What I learned: Spring 2019
I love this practice of taking note, remembering and recording the lessons of each season. I started last fall when my blogging buddy, Erica told me about this practice that Emily P. Freeman was leading. I encourage you to try it too so that you can go back and read it to remind your self of some of the little things that are so easily forgotten. Thank you for letting me share my list of What I Learned each season.
I am too busy in May.
May is the most brutal month of the year. I have been manhandled and pushed around by all the things that we stuff into May. I felt like I was always looking at my clock thinking, “I’ve got an hour before I have to go to this graduation, that farewell picnic, this church event, that end of the school year event, what am I going to do with a whole free hour?” How about work on the vacation plans we are finalizing or clean something for the big visit with family that we have been anticipating for months. We have been out of town, back in town and out of town and back, all in the course of four days. We are just exhausted. What makes May crazy? I think it is having kids and getting all their activities wrapped up well and then launching them into summer. I feel like we run from thing to thing in December, but nothing like May. The things in May are so personal. Everyone understands about not being able to make it for a Christmas party, but you can’t call you friend and say, I just can’t make it to your picnic before you move or your child’s graduation, because I just have so much going on and I can’t breathe. Nope, you go to all the things that the people you love are celebrating, because your friend will have another Christmas party, but her baby girl, that you have watched grow up will be going away to college and you want to hug her and tell her that you remember when she was 6 and rode a horse for the first time like she was a seasoned horsewoman. You need to hug your friend and her sweet baby before they move away and you may not see that infant face until she is six and bossing around a troop of younger brothers. May is so full of moments that will never come back and you have to go around town gathering them up and taking pictures at proms and parties and end of the year pageants. It’s fine, you can nap by the pool in June.
I am a gardener.
I have always wanted a garden and this year I have my first one. Watching a garden grow is magical. There are so many lessons and applications that become real as I tend it. It is changing the way I pray. That is an odd thing to say, but the Bible uses agriculture so often to paint a picture for us that makes a spiritual principal tangible. From the first moment I dug my hands into that soft soil I thought of Jeremiah 4:3 “Plow up the hard ground of your hearts!” The soil mix that we created by following The Square Foot Garden recipe was so soft and easy to work. It yielded to my hand as I planted my garden boxes. I never had to use a spade and each square was planted in minutes. There are 16 spaces in each box, so that is 64 plants and it took minutes. This is my first garden but I am not new to growing things and I grew up helping with a garden. When I felt the ease of soft healthy soil with no stones, thorns or weeds, I thought this the picture of how I want my heart to be as God tends it and plants things in my life. As I felt the pleasure of working in the ground, I prayed that my heart would be like this ground and God would be pleased to care for me and tend my life and well being. I have been watching it grow and flower and soon we will harvest good things, like tomatoes and cucumbers and more herbs than I will be able to use. I have found that I go and water it with a reverence that helps me stop and breath. There is nothing virtual in these squares. These are real plants that will grow real fruit to be enjoyed by many. I want my life to be this real, this rooted and in synch with the rhythm of the seasons of life on this planet.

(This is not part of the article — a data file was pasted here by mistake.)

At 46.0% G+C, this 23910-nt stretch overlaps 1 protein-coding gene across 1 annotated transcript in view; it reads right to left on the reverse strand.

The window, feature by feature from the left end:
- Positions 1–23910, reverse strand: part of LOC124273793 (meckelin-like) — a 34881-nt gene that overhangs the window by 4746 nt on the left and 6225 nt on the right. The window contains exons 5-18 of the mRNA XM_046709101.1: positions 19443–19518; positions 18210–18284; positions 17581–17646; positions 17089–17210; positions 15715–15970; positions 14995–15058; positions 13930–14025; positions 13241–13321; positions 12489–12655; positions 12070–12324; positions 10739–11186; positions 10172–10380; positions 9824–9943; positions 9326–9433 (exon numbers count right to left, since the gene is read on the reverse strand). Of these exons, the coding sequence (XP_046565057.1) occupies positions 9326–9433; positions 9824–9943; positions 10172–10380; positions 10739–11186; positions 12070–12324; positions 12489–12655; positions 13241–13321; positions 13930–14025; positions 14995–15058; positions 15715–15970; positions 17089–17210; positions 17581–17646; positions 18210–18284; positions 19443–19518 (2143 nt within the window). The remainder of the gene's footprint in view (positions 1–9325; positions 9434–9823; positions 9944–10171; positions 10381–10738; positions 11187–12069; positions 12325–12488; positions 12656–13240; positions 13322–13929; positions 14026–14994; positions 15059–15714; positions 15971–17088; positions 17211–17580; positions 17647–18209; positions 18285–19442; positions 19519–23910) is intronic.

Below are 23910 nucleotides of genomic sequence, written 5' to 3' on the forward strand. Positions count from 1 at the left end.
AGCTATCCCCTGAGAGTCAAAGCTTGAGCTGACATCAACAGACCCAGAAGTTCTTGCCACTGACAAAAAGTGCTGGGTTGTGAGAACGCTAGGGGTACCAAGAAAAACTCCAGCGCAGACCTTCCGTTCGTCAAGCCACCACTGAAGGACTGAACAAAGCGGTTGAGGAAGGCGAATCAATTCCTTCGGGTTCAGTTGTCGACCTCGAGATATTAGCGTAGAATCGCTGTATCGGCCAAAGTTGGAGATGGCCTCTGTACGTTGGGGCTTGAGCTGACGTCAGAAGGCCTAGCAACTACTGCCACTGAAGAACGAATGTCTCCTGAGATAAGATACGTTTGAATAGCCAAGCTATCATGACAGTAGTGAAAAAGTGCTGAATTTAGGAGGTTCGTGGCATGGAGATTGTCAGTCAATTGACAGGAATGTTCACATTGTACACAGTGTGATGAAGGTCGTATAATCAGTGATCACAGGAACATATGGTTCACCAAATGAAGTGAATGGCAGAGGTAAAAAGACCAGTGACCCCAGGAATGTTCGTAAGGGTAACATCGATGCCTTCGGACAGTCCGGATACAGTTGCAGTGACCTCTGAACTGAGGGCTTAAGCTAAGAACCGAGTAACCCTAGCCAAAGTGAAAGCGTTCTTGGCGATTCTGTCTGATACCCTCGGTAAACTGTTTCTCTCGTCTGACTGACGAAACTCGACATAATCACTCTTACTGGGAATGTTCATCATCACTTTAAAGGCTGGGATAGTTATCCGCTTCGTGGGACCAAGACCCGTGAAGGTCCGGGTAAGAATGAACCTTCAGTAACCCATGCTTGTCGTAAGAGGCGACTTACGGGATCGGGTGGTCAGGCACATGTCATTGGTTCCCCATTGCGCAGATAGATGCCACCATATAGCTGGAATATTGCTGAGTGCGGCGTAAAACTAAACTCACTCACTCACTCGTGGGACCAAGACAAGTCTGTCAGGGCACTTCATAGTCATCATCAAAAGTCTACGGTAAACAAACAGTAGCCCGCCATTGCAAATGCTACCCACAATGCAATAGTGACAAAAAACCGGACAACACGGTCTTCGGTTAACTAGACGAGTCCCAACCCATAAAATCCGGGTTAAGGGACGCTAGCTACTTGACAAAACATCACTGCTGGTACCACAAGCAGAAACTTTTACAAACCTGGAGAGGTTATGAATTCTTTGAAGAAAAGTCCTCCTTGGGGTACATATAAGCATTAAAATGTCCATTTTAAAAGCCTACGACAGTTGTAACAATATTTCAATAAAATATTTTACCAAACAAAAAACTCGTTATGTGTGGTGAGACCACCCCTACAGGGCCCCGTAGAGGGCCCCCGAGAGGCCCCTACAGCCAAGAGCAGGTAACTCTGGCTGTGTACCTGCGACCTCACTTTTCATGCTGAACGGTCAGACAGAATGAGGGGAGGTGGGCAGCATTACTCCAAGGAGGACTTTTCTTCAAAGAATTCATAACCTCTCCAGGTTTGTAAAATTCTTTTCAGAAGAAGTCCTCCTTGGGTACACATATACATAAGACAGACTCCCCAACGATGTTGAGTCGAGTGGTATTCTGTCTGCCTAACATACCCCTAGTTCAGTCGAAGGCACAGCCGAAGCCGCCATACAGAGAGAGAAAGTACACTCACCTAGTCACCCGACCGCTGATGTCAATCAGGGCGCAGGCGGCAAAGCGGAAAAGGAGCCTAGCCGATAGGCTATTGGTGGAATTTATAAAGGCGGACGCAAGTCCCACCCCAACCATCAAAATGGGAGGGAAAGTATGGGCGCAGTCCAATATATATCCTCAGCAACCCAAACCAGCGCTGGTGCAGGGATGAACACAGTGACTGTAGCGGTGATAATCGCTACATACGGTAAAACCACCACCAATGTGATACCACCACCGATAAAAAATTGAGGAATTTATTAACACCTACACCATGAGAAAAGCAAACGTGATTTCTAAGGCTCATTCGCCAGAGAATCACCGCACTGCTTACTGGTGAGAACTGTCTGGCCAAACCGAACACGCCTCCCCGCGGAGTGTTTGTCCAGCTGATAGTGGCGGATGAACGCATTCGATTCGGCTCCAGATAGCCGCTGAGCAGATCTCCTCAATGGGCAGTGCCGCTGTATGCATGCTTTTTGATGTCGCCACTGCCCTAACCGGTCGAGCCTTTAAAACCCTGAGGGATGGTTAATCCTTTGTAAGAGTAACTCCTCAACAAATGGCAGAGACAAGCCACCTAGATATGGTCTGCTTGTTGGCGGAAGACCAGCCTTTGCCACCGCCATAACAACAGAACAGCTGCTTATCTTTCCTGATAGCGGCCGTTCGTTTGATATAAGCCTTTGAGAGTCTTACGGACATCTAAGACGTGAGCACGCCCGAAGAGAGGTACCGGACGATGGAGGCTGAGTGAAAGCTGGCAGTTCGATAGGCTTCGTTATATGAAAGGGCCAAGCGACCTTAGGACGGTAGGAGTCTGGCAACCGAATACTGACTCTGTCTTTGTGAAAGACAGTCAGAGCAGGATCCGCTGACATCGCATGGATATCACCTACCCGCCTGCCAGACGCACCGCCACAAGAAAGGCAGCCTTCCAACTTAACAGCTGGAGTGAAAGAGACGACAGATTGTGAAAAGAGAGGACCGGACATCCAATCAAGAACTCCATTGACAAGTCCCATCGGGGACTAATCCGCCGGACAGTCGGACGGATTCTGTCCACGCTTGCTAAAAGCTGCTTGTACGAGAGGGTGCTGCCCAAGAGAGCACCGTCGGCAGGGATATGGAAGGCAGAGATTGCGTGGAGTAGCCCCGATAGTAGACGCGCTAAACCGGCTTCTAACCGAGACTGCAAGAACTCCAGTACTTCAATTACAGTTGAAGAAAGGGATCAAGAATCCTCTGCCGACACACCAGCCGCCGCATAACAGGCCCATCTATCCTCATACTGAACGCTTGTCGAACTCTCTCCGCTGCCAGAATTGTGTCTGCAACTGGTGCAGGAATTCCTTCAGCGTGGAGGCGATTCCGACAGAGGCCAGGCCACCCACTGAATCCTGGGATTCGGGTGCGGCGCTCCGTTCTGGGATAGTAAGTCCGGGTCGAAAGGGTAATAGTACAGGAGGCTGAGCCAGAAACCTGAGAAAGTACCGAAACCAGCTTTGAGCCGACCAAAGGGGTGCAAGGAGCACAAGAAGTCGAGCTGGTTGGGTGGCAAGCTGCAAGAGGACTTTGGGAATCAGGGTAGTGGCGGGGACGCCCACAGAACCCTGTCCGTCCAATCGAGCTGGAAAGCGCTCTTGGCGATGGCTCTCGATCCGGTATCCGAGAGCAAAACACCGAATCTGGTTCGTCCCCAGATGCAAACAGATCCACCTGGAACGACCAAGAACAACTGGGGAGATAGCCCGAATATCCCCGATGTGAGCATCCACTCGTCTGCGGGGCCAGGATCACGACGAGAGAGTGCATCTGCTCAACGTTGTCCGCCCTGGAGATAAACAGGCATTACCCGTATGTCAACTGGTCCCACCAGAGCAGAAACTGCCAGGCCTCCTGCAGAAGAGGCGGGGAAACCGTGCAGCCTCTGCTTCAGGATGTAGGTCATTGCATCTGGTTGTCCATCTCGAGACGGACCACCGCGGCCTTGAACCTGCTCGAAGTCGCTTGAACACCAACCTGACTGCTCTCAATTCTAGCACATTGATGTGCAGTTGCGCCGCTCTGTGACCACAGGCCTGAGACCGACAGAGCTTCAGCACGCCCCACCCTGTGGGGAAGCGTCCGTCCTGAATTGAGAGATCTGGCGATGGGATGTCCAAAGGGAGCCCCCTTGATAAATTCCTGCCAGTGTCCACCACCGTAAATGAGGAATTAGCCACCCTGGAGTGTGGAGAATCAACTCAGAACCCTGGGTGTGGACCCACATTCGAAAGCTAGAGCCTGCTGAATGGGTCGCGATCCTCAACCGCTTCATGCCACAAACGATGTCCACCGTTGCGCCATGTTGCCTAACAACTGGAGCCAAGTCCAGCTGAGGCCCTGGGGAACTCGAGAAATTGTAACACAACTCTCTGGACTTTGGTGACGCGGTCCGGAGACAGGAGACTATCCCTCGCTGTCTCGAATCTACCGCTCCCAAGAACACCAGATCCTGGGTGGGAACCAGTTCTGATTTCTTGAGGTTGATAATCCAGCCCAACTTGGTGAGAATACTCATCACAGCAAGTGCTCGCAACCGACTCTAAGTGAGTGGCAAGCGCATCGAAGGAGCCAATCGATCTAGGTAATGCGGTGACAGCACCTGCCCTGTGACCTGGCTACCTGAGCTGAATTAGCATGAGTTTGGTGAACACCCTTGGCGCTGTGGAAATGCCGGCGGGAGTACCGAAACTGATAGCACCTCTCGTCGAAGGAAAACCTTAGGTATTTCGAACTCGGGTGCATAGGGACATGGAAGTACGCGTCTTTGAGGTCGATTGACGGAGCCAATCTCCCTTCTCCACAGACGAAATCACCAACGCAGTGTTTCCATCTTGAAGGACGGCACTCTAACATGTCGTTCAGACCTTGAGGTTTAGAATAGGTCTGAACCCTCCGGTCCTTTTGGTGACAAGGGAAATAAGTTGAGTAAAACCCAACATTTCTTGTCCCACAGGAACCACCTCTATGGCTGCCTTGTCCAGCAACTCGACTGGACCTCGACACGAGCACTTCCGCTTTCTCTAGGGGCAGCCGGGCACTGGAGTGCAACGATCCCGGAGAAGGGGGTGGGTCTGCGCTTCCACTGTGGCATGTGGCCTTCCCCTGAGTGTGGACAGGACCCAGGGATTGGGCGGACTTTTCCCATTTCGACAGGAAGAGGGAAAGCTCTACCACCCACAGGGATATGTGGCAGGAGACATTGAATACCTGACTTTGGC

I am a writer, so I write.
I participated in a writing challenge last month that really changed the way I am thinking about writing. I thought that I would get a blog and write and write and get all the things in my head out into the world to live or die there instead of languishing in my skull. But sadly, writing is a very small part of blogging. You can write volumes and volumes but if no one can find it on a Google search, no one will see it. If your pins aren’t good enough on Pinterest, no one will visit. If you don’t do a Facebook live about the new post you just wrote, no one will be excited enough to share it with all their friends. If the pictures are not good enough, no one will like it on Instagram. And I could go on and on with the list of things that weigh me down when all I want to do is write beautiful sentences. That is why the challenge I did was so good for me. I just wrote things. I did not have to think too hard or promote every poem. I just made a commitment to write. I missed a few days over the weekend because it was May and as I have explained, I was busy. But I came back and picked it up on Monday and finished. It felt so good, so freeing to write something fresh and hit publish before I could take it back and edit it until it died a withering death. I need more of that, in fact, I am doing it right now with this post. I usually collect my thoughts for my What I Learned post and mull them over as the season progresses so that this quarterly reflection grows gradually. But I am taking Anne Lamotte’s advice from Bird by Bird and I am writing because that is what writers do.
I plan to collect all my poems from the #HopeWriterLife challenge and put them in a post very soon. I will be sure to promote them on all my social media channels so go and follow me on all the buttons below and subscribe to hear my latest news.